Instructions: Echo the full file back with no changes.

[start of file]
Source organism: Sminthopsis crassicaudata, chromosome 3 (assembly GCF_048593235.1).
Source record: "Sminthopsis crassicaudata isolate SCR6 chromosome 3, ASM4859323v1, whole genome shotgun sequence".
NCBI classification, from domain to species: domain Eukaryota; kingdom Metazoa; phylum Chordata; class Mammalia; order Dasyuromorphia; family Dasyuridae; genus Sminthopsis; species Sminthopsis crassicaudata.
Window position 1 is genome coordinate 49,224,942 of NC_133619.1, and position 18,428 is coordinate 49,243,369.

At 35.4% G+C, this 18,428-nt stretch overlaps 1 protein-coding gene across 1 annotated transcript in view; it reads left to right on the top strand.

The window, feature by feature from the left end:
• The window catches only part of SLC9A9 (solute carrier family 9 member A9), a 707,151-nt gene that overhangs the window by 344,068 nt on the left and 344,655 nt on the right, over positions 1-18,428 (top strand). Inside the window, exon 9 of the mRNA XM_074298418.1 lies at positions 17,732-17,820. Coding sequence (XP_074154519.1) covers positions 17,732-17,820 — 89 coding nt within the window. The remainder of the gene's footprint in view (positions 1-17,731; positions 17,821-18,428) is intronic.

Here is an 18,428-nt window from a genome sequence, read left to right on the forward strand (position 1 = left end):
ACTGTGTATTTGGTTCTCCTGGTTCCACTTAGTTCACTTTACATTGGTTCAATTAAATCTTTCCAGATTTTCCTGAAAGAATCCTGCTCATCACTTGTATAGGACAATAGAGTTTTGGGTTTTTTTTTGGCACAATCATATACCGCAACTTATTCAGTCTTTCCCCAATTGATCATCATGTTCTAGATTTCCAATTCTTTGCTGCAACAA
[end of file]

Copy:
Source organism: Sminthopsis crassicaudata, chromosome 3 (assembly GCF_048593235.1).
Source record: "Sminthopsis crassicaudata isolate SCR6 chromosome 3, ASM4859323v1, whole genome shotgun sequence".
NCBI classification, from domain to species: domain Eukaryota; kingdom Metazoa; phylum Chordata; class Mammalia; order Dasyuromorphia; family Dasyuridae; genus Sminthopsis; species Sminthopsis crassicaudata.
Window position 1 is genome coordinate 49,224,942 of NC_133619.1, and position 18,428 is coordinate 49,243,369.

At 35.4% G+C, this 18,428-nt stretch overlaps 1 protein-coding gene across 1 annotated transcript in view; it reads left to right on the top strand.

The window, feature by feature from the left end:
• The window catches only part of SLC9A9 (solute carrier family 9 member A9), a 707,151-nt gene that overhangs the window by 344,068 nt on the left and 344,655 nt on the right, over positions 1-18,428 (top strand). Inside the window, exon 9 of the mRNA XM_074298418.1 lies at positions 17,732-17,820. Coding sequence (XP_074154519.1) covers positions 17,732-17,820 — 89 coding nt within the window. The remainder of the gene's footprint in view (positions 1-17,731; positions 17,821-18,428) is intronic.

Here is an 18,428-nt window from a genome sequence, read left to right on the forward strand (position 1 = left end):
ACTGTGTATTTGGTTCTCCTGGTTCCACTTAGTTCACTTTACATTGGTTCAATTAAATCTTTCCAGATTTTCCTGAAAGAATCCTGCTCATCACTTGTATAGGACAATAGAGTTTTGGGTTTTTTTTTGGCACAATCATATACCGCAACTTATTCAGTCTTTCCCCAATTGATCATCATGTTCTAGATTTCCAATTCTTTGCTGCAACAA